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grouch
04-24-2009, 07:45 PM
I've been watching the economy. Well, I'm sure most people are. I always felt the economy would skid to the bottom around March and that looks to be the case. I'm thinking that the economy will start to pull out a bit soon and about August, we'll be on our way back to a thriving economy. That doesn't mean we'll be recovered by then, just on the way. I suspect it'll be early next year before we're out of the woods.

I work in the building materials industry. Where I work is the last to feel the effects and we're feeling it now. One of our fleet drivers though was talking to the places he delivers. Most of them say things are starting to pick up. So the GNP (Grouch national prediction) is we're bottomed out and starting to recover. We have a long way to go though because of how far we dropped.

Eric
04-25-2009, 07:59 AM
I've been watching the economy. Well, I'm sure most people are. I always felt the economy would skid to the bottom around March and that looks to be the case. I'm thinking that the economy will start to pull out a bit soon and about August, we'll be on our way back to a thriving economy. That doesn't mean we'll be recovered by then, just on the way. I suspect it'll be early next year before we're out of the woods.

I work in the building materials industry. Where I work is the last to feel the effects and we're feeling it now. One of our fleet drivers though was talking to the places he delivers. Most of them say things are starting to pick up. So the GNP (Grouch national prediction) is we're bottomed out and starting to recover. We have a long way to go though because of how far we dropped.

I'm not as optimistic. I base that assessment on the nature of the "credit economy" that led to the current debacle. Sine the early '90s at least, people weren't earning more money, they were just spending it. And they were only spending because of the availability of easy (and often "no check") credit. Now that credit is gone - and the masses have no more basis for securing credit because they are either broke or their assets (home equity/401ks) can't be borrowed against. How can the economy "recover" in any meaningful sense absent real wealth creation/rising incomes (as opposed to pumping the economy full of more bogus credit that will only create another temporary bubble)? Where, in particular, will the working and lower middle classes get sufficient income to spend and thus drive the consumer economy given the wholesale exportation of decent-paying manufacturing jobs to China, et al?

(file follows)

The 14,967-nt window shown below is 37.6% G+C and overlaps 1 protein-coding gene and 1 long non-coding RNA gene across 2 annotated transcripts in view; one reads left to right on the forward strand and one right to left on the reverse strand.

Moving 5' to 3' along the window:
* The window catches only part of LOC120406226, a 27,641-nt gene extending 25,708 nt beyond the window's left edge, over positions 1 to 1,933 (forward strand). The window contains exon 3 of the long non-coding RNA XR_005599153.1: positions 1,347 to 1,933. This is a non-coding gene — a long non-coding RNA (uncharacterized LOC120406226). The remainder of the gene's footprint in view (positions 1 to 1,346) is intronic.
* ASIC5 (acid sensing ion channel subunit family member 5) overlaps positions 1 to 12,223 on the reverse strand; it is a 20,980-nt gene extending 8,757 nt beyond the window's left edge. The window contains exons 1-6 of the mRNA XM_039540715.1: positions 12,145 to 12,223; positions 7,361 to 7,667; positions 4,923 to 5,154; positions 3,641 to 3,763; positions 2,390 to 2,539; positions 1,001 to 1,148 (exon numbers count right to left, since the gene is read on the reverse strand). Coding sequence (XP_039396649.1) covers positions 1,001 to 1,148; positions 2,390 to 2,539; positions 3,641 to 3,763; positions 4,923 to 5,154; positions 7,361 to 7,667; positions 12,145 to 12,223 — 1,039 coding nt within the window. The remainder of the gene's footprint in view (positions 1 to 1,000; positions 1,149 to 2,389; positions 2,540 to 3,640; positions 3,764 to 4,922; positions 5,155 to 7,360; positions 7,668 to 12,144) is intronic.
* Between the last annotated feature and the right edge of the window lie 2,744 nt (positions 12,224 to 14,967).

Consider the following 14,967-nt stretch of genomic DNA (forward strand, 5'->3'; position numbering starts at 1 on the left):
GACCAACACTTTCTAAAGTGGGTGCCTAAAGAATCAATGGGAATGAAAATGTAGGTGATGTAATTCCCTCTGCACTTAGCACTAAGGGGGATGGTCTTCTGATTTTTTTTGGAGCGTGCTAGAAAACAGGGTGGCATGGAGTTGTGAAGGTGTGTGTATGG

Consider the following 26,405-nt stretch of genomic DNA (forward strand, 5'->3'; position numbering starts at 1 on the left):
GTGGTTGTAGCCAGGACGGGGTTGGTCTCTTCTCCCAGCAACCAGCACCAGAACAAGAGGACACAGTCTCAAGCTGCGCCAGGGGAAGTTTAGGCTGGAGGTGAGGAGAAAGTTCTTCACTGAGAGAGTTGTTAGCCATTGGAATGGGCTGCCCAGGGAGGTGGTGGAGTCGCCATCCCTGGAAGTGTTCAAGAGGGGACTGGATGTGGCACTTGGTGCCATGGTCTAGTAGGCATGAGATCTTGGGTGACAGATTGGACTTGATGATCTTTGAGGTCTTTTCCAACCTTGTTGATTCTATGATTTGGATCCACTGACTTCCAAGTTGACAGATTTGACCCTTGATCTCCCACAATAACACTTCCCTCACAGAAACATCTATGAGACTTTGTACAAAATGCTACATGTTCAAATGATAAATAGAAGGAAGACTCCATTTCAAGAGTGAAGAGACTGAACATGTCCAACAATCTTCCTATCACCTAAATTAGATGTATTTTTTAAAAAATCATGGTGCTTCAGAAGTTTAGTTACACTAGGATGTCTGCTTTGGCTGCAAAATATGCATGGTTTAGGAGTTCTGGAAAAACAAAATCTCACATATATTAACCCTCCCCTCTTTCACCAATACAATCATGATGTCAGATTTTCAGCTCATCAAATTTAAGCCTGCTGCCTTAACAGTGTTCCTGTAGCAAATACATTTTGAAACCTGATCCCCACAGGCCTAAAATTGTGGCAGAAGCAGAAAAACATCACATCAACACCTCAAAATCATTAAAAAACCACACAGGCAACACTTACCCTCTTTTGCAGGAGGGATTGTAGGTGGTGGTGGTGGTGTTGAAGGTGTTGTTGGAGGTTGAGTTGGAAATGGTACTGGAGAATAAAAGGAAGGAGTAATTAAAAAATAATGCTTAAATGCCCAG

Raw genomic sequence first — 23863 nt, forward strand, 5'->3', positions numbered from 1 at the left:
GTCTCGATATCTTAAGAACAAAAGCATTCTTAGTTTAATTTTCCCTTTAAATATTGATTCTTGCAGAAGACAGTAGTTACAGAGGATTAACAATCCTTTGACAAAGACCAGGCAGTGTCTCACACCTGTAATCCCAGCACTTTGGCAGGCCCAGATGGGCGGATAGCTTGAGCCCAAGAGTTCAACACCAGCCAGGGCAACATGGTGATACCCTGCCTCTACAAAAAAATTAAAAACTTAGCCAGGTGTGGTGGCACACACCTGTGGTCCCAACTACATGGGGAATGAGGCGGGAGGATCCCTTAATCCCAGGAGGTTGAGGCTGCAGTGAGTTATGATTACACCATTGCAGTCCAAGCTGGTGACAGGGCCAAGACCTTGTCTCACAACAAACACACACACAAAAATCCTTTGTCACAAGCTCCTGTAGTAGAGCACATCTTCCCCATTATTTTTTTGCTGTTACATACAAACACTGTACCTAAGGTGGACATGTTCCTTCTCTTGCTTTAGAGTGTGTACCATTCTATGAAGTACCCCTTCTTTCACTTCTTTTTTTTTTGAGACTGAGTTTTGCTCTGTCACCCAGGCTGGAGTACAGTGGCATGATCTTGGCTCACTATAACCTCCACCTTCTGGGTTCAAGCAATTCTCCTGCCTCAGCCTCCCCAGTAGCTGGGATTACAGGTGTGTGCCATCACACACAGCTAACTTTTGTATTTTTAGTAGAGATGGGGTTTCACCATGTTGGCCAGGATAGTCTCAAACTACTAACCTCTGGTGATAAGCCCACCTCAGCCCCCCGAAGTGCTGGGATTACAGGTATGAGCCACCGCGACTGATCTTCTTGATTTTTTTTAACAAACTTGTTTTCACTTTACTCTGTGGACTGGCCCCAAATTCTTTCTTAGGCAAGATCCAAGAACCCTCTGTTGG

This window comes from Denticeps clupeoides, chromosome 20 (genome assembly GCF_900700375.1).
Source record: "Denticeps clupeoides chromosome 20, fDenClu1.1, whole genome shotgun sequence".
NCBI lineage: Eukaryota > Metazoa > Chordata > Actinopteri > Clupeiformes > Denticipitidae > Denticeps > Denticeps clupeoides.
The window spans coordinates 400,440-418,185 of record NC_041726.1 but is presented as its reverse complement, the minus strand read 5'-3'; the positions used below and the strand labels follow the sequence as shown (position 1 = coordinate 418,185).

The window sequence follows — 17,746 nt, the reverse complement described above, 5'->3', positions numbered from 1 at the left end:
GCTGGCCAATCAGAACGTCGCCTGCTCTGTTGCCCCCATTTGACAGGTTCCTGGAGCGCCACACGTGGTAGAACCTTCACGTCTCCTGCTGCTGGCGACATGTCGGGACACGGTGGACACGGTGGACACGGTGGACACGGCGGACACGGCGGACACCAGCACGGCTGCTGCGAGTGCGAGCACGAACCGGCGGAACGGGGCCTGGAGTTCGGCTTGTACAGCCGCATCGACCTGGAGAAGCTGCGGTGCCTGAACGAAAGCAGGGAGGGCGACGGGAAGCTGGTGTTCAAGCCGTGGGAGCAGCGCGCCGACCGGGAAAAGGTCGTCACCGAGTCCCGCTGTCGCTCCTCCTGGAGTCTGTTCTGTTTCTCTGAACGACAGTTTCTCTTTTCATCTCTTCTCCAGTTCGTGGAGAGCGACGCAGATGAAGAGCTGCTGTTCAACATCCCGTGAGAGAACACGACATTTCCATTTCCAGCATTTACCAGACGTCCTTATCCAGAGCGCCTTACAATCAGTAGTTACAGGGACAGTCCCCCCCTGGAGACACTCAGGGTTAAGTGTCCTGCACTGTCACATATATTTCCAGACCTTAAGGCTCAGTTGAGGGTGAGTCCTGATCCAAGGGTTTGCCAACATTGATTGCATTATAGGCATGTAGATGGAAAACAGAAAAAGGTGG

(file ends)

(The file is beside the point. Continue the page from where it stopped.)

I'm not an economist, but that's how I look at it based on the facts I'm aware of.

swamprat
04-27-2009, 10:15 PM
I tend to agree with Eric on this one (no surprise there!). I think that the wage stagnation started in early 1980's for many blue collar folks and in the early 1990's for white collar workers, who were victims of the 1990-1993 recession and jobless recovery. Since then, incomes have basically stagnated on a per capita basis. There have been certain segments of the population benefitting from expanded debt levels, but the public at large has largely been treading water since 1990 and has dipped since 1973. In 1990, real wages were 16 percent below 1973 levels. I'd hate to see what that figure is today. That has been the major result of freeeeeeeeeeeeeeeeeeeeeeeeeeeeee trade.

I believe that what we are possibly seeing is a temporary bubble being created by mass infusions of credit into the marketplace. It's a last hurrah, if you will. It will only result in temporary pain relief this time around. Some segments of the economy will "recover" off the lows for a short duration. It will look like something big, but will turn out to be short lived, probably spurts lasting a couple of months or so in each segment.

Things are happening so quickly now, the market so volatile, its hard to pinpoint, much less assess where the next bubble will form, if it does at all.

Unless by some monetary fluke, jobs begin to return to the US, we are likely to be mired in worsening conditions as far as we can see.

dom
04-27-2009, 11:01 PM
GNP, sweet term! I agree with all you. I will use all analogy I am very familiar with, a visit to the chiropractor. Yeah, before you go your back is hurting, and yeah a couple hours later its hurting again. The temporary relief it provides allows you to make movements you otherwise couldn't, even though short lived. This mass spending and clearing the table is allowing a new beginning, sort of new more educated start. I mean we really have no choice but to believe in it. Mind you I am hoping for the best, but preparing for the worse. Our economy is bubble driven, as unfortunate as it may be. There is no choice but to spend our way out of it.

What a mess..